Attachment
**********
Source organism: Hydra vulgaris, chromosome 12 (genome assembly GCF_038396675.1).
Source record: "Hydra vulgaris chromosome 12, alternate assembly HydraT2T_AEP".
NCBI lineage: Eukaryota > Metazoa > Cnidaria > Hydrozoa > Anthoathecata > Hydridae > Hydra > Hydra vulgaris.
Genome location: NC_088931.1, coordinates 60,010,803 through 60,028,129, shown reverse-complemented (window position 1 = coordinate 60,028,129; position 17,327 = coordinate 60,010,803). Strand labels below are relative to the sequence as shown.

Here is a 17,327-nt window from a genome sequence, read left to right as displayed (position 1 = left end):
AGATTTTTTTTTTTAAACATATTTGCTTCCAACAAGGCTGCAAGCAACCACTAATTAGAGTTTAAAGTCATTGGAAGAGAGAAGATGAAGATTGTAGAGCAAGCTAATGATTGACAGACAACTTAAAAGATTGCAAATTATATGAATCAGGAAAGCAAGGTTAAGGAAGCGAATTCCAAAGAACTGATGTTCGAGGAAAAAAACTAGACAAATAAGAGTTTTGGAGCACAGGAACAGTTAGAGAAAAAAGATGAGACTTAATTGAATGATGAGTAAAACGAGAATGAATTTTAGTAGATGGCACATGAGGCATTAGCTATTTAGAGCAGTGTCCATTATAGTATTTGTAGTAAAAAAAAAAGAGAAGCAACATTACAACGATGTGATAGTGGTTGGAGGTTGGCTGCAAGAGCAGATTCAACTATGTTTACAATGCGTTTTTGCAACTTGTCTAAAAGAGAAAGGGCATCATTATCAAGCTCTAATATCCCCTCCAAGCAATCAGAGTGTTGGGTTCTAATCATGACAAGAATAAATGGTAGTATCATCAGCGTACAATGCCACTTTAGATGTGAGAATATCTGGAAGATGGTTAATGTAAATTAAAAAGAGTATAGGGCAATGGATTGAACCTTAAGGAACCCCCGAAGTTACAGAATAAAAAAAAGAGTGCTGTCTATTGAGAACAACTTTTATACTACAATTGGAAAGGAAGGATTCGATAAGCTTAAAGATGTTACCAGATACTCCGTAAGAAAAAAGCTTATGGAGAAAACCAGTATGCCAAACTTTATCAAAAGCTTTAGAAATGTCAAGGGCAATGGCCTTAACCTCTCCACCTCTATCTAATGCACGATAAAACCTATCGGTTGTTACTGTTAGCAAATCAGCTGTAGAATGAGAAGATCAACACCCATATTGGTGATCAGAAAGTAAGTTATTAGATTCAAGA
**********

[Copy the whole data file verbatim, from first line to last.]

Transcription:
Source organism: Hydra vulgaris, chromosome 12 (genome assembly GCF_038396675.1).
Source record: "Hydra vulgaris chromosome 12, alternate assembly HydraT2T_AEP".
NCBI lineage: Eukaryota > Metazoa > Cnidaria > Hydrozoa > Anthoathecata > Hydridae > Hydra > Hydra vulgaris.
Genome location: NC_088931.1, coordinates 60,010,803 through 60,028,129, shown reverse-complemented (window position 1 = coordinate 60,028,129; position 17,327 = coordinate 60,010,803). Strand labels below are relative to the sequence as shown.

Here is a 17,327-nt window from a genome sequence, read left to right as displayed (position 1 = left end):
AGATTTTTTTTTTTAAACATATTTGCTTCCAACAAGGCTGCAAGCAACCACTAATTAGAGTTTAAAGTCATTGGAAGAGAGAAGATGAAGATTGTAGAGCAAGCTAATGATTGACAGACAACTTAAAAGATTGCAAATTATATGAATCAGGAAAGCAAGGTTAAGGAAGCGAATTCCAAAGAACTGATGTTCGAGGAAAAAAACTAGACAAATAAGAGTTTTGGAGCACAGGAACAGTTAGAGAAAAAAGATGAGACTTAATTGAATGATGAGTAAAACGAGAATGAATTTTAGTAGATGGCACATGAGGCATTAGCTATTTAGAGCAGTGTCCATTATAGTATTTGTAGTAAAAAAAAAAGAGAAGCAACATTACAACGATGTGATAGTGGTTGGAGGTTGGCTGCAAGAGCAGATTCAACTATGTTTACAATGCGTTTTTGCAACTTGTCTAAAAGAGAAAGGGCATCATTATCAAGCTCTAATATCCCCTCCAAGCAATCAGAGTGTTGGGTTCTAATCATGACAAGAATAAATGGTAGTATCATCAGCGTACAATGCCACTTTAGATGTGAGAATATCTGGAAGATGGTTAATGTAAATTAAAAAGAGTATAGGGCAATGGATTGAACCTTAAGGAACCCCCGAAGTTACAGAATAAAAAAAAGAGTGCTGTCTATTGAGAACAACTTTTATACTACAATTGGAAAGGAAGGATTCGATAAGCTTAAAGATGTTACCAGATACTCCGTAAGAAAAAAGCTTATGGAGAAAACCAGTATGCCAAACTTTATCAAAAGCTTTAGAAATGTCAAGGGCAATGGCCTTAACCTCTCCACCTCTATCTAATGCACGATAAAACCTATCGGTTGTTACTGTTAGCAAATCAGCTGTAGAATGAGAAGATCAACACCCATATTGGTGATCAGAAAGTAAGTTATTAGATTCAAGA